The Jackson rule was based on the belief that the concern about coercion in the Fifth Amendment context is also present in the Sixth Amendment context. Jackson, 475 U.S. at 631-632. But that assumption is unfounded. The Sixth Amendment does not protect a defendant against official compulsion; it ensures that he will have the assistance of counsel to guide him through the intricacies of the trial process and ensure that his trial is fair.
But how can a trial be fair, if the police are allowed to coerce a confession out of the suspect? How is such interrogation not part of the intricacies of the trial through which counsel is supposed to guide the defendant through?
This ruling gives the police carte blanche to charge a suspect, arraign said suspect and then utilize the coercion that the fifth amendment prohibits, because the suspect is no longer a suspect, but a defendant. This is nothing less than providing the police and prosecutors an end-run around the fifth amendment. And there are damned good reasons we put these protections in place. Because even within the parameters of how suspects, defendants and prisoners must be treated, there is a lot of room for pushing suspects to confess to crimes they may or may not have committed. We have ample evidence that people will confess to crimes they didn't commit, because of the pressure brought to bear by law enforcement - and that's with these rules in place. Weakening these rules just leaves law enforcement more room in which to push people into confessions and will inevitably lead to more miscarriages of justice.
I also think that hammering Obama personally for this is entirely justified. It's not like he is unaware of the intricacies of the law. He's a con-law scholar and knows full well what this means. I am sick and fucking tired of this worn out argument that Obama can't know everything that's happening - can't just micro-manage every little thing. These are not little things. Continuing the Bush administrations propensity for secrecy is not a little thing and the bones we've been thrown do not balance out what's missing. He had an opportunity to intervene in the case of Charlie Lynch and refused - in spite of his vow to stop prosecuting medical marijuana.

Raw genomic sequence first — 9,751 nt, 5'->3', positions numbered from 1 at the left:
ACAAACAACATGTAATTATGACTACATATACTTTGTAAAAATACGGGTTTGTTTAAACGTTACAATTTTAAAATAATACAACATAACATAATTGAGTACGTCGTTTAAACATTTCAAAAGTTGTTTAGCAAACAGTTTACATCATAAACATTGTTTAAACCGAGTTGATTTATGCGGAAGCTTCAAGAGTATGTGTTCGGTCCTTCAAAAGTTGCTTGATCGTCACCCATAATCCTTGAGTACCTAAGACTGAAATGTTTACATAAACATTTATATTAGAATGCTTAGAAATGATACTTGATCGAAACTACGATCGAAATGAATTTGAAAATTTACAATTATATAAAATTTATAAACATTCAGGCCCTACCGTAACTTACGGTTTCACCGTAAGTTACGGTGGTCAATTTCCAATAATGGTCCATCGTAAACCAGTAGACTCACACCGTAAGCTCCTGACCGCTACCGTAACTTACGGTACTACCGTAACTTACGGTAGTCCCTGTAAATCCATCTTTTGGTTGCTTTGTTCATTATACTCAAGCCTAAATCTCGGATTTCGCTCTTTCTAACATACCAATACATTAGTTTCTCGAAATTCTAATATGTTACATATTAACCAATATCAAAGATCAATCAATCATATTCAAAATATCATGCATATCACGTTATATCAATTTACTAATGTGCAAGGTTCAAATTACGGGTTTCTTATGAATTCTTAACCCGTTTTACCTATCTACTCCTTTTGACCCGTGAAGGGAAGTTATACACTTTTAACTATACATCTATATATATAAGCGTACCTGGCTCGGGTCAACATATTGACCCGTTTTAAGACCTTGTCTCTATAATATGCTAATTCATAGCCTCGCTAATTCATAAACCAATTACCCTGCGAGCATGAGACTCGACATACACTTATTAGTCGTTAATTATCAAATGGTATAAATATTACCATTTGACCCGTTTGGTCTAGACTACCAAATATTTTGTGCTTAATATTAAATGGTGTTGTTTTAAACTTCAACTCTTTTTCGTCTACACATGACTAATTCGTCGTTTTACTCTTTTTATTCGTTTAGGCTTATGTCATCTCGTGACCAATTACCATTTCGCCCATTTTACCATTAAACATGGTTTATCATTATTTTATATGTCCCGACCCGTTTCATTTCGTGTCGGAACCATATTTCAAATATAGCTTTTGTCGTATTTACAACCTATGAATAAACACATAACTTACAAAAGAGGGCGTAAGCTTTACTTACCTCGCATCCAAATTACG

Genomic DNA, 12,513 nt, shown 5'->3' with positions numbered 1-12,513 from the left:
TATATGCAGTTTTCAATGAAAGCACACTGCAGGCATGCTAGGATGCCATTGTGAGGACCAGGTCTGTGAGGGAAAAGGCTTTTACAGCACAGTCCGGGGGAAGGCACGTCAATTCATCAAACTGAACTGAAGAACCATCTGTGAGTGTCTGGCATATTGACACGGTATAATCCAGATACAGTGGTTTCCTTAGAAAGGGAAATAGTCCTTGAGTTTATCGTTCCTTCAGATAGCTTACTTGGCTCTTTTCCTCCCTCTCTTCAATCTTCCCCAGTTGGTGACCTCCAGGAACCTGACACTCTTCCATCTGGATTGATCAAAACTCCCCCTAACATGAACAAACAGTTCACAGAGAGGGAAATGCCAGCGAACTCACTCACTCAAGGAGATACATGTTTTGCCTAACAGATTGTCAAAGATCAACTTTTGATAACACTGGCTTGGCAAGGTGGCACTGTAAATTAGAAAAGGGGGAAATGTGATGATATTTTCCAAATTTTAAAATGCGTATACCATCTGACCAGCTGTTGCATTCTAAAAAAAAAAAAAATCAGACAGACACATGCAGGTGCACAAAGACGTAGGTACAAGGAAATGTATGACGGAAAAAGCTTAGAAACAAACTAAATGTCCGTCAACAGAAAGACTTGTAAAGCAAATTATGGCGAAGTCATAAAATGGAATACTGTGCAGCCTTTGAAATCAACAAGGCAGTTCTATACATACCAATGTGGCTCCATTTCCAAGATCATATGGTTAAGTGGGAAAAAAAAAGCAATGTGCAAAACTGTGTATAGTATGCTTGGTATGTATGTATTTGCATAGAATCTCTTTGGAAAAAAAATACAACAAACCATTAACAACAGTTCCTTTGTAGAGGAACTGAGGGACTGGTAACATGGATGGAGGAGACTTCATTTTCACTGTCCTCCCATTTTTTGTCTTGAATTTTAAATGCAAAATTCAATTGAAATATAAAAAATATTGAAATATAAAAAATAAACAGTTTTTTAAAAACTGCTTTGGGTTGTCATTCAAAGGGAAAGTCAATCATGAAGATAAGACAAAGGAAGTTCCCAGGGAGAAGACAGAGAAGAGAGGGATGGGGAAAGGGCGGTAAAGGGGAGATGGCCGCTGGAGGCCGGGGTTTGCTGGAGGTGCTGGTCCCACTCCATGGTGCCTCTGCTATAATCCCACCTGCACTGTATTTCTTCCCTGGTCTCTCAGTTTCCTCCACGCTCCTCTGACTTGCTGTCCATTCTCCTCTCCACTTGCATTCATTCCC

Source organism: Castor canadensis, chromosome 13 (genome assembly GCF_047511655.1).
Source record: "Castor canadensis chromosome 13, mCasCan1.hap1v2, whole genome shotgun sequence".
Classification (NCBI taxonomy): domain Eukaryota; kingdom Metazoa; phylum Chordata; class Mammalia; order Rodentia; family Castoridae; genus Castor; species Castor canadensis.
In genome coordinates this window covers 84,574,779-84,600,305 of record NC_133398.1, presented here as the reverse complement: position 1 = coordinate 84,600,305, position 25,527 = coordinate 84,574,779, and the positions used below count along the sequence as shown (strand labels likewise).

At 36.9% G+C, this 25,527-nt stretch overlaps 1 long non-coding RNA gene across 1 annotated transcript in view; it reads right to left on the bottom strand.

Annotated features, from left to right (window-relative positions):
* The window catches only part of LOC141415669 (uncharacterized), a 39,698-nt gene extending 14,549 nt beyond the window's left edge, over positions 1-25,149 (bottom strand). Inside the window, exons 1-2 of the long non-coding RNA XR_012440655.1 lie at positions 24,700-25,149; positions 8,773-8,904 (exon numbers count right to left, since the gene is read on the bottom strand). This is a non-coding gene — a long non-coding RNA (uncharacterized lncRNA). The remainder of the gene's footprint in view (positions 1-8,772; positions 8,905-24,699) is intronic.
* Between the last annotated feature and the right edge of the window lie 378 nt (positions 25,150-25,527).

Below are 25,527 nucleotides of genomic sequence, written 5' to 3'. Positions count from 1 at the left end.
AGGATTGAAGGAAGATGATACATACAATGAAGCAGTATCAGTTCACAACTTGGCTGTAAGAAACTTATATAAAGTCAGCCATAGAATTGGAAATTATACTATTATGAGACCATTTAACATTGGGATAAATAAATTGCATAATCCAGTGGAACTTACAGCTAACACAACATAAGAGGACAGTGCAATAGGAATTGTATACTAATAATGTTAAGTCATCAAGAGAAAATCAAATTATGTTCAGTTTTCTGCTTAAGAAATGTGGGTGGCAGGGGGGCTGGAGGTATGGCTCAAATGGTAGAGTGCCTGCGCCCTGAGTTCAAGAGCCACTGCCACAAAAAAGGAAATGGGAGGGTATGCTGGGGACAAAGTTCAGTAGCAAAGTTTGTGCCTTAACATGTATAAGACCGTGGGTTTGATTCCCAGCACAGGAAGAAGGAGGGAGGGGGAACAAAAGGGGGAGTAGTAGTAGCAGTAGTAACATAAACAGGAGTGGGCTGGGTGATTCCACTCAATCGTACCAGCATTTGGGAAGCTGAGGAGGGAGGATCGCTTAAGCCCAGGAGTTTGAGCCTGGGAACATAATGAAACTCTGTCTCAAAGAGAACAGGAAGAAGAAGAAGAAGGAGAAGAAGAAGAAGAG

I am not all that keen on writing about politics. I have simply gotten burnt out and become increasingly jaded. But the actions of the Obama administration have become so egregious that there is no way to avoid exposing the hypocrisy and outright lies to the hard light of day. Bush was an atrocity and as far as I'm concerned belongs in prison. But there was little question where he stood after his first term (and arguably before). Obama on the other hand, is becoming more of an unknown, as he proves over and over that what he said he would do bears no relation to what he's doing. When all we have to go by is a lot of lies told to become president, it's impossible to know what he'll do next. There are still advantages to having Obama in the oval office, instead of McCain - but those advantages are a scant few, no matter how important they might be. And at the rate he's going, this will be his only term and gods forbid, any SCOTUS seats that open up in four years may well get filled by a fucking republican nut.